Quick Time Out

This is a variant of Quick which isn't always invested. About 10% of the days are a CASH signal, with the remainder split along the same 40/60 LONG/SHORT lines as Quick. Its gains have generally been a bit higher than Quick and its average signal length shorter at 2.7 days. The reason Quick Time Out wasn't the flagship signal is that the always-invested Quick is simpler to follow and has the longest real-time record.

Quick Zero

This is actually the signal on which the others are based. It's fairly evenly distributed between LONG, SHORT, and CASH, though still a little heavier on the SHORT side. The Quick Time Out and Quick variants were made by adding some post-processing steps to Quick Zero, which wasn't originally designed to be used by itself but was later found to do well in its own right. It is the most active trader of the bunch, with an average signal lasting only a little more than two days.

Quick Zero T3

This variant was designed for the most restrictive of accounts, cash (i.e. non-margin) accounts that can only trade stocks and used to require a three-day settlement period between the sale of one stock and the purchase of another (known as the "T3 settlement period"). As the name implies, it's based on Quick Zero, which already spends significant time in cash. Whenever a signal changes, Quick Zero T3 will stay in CASH for a full three days before opening a new position. This ends up spending less that 40% of the time invested, but makes up for it with a tendency to be invested on the more profitable days. While the three-day settlement period is no more, Quick Zero T3 remains.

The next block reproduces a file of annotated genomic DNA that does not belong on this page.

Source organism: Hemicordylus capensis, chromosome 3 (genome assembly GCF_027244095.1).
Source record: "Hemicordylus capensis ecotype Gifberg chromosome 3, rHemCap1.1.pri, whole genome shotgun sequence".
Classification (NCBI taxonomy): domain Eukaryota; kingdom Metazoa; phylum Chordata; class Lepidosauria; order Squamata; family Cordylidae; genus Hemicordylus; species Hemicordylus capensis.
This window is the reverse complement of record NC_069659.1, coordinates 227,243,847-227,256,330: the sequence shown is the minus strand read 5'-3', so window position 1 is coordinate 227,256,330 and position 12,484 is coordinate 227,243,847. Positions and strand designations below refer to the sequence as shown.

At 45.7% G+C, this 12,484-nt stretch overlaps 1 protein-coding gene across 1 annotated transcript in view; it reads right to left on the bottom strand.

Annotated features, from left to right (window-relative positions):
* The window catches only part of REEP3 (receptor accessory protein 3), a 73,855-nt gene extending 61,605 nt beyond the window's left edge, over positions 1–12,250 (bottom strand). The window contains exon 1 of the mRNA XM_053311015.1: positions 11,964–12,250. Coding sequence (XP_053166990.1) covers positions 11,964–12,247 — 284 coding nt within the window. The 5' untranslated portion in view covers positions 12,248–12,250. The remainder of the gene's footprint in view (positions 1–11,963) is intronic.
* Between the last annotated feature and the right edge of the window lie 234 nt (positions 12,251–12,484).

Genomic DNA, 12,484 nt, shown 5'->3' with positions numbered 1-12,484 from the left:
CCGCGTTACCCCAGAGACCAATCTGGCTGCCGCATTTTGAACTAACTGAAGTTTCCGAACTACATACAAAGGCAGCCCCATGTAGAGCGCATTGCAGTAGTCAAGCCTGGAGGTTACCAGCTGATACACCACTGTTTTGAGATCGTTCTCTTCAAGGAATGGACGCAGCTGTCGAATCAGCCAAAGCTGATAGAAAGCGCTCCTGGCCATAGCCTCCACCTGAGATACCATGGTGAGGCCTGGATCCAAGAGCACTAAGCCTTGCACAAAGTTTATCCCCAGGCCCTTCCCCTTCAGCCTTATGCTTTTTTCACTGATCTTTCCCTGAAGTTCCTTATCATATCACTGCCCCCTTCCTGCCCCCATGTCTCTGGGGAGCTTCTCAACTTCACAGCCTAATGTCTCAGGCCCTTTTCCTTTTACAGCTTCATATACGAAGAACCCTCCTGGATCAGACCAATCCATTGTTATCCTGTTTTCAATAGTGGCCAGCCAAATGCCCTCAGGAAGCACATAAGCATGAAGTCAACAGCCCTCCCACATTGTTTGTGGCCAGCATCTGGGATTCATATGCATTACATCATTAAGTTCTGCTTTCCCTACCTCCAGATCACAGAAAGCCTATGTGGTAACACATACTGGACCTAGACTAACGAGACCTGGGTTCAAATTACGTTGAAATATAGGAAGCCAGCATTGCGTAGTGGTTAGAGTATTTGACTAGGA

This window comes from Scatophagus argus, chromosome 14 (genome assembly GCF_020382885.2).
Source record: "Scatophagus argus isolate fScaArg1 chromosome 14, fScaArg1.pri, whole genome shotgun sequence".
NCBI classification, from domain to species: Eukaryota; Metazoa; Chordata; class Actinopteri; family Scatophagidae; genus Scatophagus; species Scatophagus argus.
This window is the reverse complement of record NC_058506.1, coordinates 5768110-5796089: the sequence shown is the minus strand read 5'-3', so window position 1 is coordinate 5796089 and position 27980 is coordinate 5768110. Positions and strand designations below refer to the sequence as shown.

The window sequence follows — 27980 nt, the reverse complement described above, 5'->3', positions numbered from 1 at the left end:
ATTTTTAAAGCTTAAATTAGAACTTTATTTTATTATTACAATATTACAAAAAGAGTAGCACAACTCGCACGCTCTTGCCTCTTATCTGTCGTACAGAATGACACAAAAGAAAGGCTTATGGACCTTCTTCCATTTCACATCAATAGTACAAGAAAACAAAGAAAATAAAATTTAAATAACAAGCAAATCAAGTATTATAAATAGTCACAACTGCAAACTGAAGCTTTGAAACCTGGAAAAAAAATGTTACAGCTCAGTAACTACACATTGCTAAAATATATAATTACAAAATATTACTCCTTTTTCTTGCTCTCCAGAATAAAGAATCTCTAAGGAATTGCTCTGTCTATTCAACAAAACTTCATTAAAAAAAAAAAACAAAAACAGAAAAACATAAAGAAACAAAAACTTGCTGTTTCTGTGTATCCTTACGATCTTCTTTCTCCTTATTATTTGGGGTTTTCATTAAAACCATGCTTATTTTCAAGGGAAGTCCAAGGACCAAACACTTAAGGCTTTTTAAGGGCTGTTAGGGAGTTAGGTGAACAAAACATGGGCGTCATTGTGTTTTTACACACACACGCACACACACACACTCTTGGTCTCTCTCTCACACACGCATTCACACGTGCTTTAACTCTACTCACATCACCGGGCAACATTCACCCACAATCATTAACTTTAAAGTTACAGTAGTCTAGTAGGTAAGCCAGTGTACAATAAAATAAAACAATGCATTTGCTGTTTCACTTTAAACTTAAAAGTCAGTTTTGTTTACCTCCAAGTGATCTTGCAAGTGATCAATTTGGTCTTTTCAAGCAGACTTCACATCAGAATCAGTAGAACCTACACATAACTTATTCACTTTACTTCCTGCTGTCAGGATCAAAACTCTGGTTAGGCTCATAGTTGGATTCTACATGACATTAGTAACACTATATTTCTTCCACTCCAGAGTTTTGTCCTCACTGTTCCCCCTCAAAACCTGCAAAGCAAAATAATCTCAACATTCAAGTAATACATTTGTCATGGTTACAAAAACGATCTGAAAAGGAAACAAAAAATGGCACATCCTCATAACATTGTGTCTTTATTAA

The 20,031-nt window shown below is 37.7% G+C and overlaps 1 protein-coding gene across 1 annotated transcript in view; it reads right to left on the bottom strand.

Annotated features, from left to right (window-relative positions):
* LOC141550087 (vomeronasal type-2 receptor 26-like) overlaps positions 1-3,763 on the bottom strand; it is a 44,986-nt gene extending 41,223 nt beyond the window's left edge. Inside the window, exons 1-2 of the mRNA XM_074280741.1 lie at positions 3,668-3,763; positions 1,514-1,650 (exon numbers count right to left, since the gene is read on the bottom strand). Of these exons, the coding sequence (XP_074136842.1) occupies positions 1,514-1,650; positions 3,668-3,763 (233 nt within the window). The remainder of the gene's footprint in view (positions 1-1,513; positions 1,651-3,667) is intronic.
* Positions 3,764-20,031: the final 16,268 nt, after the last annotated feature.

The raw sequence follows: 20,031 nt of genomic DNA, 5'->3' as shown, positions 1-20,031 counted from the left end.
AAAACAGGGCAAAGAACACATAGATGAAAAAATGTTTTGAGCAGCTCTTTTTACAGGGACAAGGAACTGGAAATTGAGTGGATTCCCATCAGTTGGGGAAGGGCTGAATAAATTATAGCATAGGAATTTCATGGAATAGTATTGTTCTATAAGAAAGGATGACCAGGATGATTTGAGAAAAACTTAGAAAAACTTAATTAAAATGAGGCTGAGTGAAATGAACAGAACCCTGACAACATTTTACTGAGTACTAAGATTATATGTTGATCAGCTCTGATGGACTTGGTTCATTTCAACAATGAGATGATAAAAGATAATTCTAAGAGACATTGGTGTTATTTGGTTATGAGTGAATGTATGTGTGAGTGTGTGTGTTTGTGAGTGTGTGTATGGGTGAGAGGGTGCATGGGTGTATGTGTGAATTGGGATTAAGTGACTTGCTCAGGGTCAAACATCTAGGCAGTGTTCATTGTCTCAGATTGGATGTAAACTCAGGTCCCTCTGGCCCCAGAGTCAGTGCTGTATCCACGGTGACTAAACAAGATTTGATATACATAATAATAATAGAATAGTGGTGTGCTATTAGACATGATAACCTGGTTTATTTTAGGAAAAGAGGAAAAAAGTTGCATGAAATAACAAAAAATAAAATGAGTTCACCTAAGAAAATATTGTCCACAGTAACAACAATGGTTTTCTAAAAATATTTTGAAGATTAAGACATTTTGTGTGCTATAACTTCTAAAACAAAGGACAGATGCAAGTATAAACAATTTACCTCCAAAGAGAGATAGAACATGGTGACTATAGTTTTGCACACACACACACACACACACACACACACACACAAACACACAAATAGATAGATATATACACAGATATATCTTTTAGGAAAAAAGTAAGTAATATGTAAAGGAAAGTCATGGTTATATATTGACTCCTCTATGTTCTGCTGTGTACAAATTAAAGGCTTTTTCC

The Flow Family

Originally created as a component of the Quick signals, the Flow signal ended up doing very well in its own right. Unlike the Quick family, these signals spend a little more time LONG than SHORT.


This signal is always either LONG or SHORT, never in cash. Signals last an average of 3 days, and are always at least two days long.

Flow Zero

Flow Zero is a close relative of Flow, which spends about 15% of the time in CASH. Performance is about the same, making this signal a little better for the safety of being in cash some of the time. It's a very active trader, with an average signal lasting just under two days.

Simple Flow

While the original Flow signals used both index price and volume data, the volume component was found to contribute little to the performance of the stand-alone signal. The Simple Flow variant has volume removed from the equation, giving a signal that is very similar but not quite the same. Since its introduction however, it has generally performed notably worse than the original Flow.

Simple Flow Zero

This is a version of Simple Flow that is sometimes in cash, the same way Flow Zero is related to Flow.

Flow Past

While all other signals are computed at the market close for immedate investment (or as close to it as feasible), Flow Past was tuned for next-day performance: the signal is known a full day in advance, making it easy to enter orders at the next day's close (such as with mutual funds that are priced at market close). This was done at the cost of performance: returns are lower than for other signals, as well as being less smooth.

The Hemi Signal

Though it uses three of the four components of the Quick signals, Hemi combines them in a very different way, leading to a signal that is very conservative and spends most of its time on the sidelines. It's in CASH 75% of time, then 20% LONG and only 5% SHORT. While it has much lower returns than the other signals, these gains are very consistent. This is similar to the newer Composite signal, which has outdone Hemi as the low-risk leader.

Mixed Signals

You can also combine any of the above into a single composite signal. This is effectively splitting your money into equal piles and then investing each pile in a different signal, though it's presented as a single signal that may be partially invested: if you blend two different signals, you may get not only LONG, SHORT, and CASH, but also 50% LONG and 50% SHORT. These mixed signals tend to trade often, as any one component signal change will trigger a different level.